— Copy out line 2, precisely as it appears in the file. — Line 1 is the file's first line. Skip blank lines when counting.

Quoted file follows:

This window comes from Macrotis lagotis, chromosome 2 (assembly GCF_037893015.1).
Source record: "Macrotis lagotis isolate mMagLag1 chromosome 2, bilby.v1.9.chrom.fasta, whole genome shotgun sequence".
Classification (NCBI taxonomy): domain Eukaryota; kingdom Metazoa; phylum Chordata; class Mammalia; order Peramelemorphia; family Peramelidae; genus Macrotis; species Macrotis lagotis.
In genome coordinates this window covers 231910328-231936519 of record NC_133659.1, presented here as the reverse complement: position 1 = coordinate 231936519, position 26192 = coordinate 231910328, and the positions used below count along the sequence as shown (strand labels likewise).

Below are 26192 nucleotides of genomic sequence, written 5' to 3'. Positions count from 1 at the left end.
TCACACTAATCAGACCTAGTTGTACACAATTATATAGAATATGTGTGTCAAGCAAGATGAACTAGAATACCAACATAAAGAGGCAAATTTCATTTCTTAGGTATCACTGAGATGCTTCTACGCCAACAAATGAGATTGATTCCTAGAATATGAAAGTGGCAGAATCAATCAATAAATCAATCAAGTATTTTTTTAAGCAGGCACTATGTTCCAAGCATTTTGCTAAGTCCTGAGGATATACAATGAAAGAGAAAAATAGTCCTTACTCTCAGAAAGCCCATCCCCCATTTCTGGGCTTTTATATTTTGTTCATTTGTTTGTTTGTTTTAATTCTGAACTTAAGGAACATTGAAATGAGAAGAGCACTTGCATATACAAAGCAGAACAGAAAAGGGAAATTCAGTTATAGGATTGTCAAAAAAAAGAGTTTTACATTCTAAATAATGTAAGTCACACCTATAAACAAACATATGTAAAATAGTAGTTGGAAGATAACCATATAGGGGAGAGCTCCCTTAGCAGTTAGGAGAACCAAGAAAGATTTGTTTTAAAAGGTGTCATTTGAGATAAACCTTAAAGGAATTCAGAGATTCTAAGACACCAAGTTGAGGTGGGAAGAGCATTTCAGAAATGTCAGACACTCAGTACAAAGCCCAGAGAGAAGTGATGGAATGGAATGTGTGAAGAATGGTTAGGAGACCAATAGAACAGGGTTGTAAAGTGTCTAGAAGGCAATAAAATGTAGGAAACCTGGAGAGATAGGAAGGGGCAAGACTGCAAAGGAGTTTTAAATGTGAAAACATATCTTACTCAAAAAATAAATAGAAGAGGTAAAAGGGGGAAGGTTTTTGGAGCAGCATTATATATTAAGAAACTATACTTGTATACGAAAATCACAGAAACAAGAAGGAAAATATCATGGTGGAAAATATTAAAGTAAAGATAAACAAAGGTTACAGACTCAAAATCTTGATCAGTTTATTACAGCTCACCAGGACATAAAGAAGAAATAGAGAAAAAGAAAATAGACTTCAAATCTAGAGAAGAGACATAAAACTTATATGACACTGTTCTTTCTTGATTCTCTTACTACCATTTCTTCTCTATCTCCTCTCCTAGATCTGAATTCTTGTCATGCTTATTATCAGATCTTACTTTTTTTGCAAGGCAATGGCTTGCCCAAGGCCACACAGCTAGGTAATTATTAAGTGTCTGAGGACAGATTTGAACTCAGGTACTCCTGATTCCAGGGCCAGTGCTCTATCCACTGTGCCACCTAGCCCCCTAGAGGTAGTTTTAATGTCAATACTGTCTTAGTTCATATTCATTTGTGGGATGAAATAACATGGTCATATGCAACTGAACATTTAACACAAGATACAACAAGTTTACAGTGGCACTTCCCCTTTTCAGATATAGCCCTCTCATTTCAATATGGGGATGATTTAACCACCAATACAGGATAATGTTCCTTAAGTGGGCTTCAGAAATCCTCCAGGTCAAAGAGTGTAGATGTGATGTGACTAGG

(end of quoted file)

Source record: "Macrotis lagotis isolate mMagLag1 chromosome 2, bilby.v1.9.chrom.fasta, whole genome shotgun sequence".